The other five modes—River Survival, Sound Stage, Challenge Road, Toad’s Rec Room, and the Sticker Room—are pretty standard distractions from the main game. River Survival allows you to team up with your friends to navigate a river by padding a raft using the Joy-Cons. Sound Stage is a series of rhythm-based games played in quick succession. Challenge Road is a single-player mode that allows you to tackle minigames with special bonus challenges. Toad’s Rec Room utilizes the handheld mode of the Switch for some smaller-scale gaming, and can even spread between two systems placed side by side. The Sticker Room lets you place stickers on premade backgrounds however you’d like (I’ve never understood games’ obsession with diorama rooms, but maybe that’s just me).
They’re all fine for side modes. I particularly enjoyed River Survival, although it’s markedly less fun playing with three CPUs than it is with actual human beings. I do appreciate the fact that there’s more to do here than the main mode. But I keep coming back to that word: fine. That’s all I’ve got to say here. Which brings me to…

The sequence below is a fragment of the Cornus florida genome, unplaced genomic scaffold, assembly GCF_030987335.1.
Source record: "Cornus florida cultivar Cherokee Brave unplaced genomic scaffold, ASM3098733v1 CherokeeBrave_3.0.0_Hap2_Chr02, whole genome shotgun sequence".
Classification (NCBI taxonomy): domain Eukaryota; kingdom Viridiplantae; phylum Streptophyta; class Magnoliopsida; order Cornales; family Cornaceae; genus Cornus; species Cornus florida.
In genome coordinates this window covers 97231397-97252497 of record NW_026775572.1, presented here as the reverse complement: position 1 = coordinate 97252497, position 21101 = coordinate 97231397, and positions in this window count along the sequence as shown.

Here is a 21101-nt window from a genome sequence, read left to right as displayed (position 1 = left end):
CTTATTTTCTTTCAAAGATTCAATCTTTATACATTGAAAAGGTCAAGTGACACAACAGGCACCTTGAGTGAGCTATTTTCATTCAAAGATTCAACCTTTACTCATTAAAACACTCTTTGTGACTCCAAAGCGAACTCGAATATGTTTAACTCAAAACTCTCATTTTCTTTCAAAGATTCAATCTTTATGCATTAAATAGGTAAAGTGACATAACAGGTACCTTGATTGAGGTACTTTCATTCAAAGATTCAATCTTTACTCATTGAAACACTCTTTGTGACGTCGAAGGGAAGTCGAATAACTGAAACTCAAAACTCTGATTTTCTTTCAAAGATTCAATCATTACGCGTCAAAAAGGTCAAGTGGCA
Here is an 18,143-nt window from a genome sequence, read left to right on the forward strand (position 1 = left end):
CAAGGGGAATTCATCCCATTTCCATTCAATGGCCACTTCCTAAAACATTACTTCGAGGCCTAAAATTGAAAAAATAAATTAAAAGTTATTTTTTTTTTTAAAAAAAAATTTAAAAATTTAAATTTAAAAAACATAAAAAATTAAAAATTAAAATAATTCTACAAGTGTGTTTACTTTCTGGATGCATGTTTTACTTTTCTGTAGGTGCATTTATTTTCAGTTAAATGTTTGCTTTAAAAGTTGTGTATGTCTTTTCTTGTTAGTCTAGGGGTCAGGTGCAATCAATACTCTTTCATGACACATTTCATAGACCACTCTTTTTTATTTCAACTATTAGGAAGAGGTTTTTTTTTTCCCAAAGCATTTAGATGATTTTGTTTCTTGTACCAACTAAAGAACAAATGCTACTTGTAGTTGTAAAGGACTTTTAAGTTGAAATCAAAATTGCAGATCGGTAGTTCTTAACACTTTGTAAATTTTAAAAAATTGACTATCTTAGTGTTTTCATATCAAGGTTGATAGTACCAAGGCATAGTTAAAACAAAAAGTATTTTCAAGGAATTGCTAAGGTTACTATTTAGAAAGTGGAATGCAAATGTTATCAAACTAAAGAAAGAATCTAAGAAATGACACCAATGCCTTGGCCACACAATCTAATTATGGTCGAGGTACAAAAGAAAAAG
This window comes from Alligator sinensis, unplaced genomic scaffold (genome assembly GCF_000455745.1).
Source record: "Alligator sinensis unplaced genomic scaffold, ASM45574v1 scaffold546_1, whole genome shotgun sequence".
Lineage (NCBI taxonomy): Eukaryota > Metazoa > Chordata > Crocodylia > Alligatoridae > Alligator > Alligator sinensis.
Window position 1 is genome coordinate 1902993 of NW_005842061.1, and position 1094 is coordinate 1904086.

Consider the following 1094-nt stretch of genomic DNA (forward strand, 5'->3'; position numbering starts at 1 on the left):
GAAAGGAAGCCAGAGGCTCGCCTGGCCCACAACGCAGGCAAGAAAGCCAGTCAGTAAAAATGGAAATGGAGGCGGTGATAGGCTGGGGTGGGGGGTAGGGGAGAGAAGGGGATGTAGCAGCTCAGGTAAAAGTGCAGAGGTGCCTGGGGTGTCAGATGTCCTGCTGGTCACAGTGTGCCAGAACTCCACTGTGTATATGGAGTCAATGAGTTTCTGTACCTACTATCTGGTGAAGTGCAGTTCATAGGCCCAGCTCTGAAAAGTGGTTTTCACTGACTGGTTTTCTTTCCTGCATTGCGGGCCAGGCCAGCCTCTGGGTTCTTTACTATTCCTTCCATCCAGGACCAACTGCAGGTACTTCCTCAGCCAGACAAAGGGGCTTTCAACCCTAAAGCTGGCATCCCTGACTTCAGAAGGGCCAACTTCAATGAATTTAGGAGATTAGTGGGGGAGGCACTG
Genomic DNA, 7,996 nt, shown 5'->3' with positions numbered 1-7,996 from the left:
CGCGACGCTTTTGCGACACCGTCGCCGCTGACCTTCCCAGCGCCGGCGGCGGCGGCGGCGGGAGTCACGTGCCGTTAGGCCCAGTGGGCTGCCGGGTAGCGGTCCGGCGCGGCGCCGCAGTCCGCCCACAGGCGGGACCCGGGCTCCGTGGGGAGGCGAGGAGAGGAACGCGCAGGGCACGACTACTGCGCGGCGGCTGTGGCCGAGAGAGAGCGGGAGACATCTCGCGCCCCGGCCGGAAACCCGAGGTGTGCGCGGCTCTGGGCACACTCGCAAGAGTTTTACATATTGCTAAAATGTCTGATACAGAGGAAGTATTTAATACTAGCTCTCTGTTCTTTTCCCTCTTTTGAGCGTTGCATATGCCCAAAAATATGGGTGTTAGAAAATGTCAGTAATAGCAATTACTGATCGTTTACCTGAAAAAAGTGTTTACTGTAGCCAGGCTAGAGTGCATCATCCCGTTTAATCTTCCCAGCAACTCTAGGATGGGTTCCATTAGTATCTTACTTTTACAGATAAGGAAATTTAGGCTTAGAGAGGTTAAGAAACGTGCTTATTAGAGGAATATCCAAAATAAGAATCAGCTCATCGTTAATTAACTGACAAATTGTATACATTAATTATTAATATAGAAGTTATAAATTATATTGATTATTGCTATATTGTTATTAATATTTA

Super Mario Party is a competent game. It’s fine. That’s really all I can say about it. It’s not broken, it’s not frustrating (I mean, it is, but that’s the fault of the other players, not the game), and it’s a good time for about ten minutes before you realize that you’re just kind of sitting there waiting for your turn to roll around. But that’s all it is.
I don’t want my Mario Party to just be “competent.” I want it to be chaotic, wacky, and most of all, fun. Super Mario Party lacks the soul and charm that Hudson Soft was able to bring to 8 successive entries, and even a DS entry. It’s a game that you’ll pop in for an hour, play once, and honestly, probably forget about. I did until the opportunity for this review came up.
It’s almost frustrating how dumbed-down this experience feels. For 60 dollars, you’re better off picking up something like Super Smash Bros. Ultimate or Mario Kart 8 Deluxe to play with friends. Still, if you are absolutely dying for more multiplayer content on the Switch, this will probably do you just fine. But that’s all I can say about it: it’s fine. Here’s hoping that NDcube can figure out how to tap into what Hudson Soft nailed with the next entry, if we get one. But looking at the track record so far…I’m not too hopeful.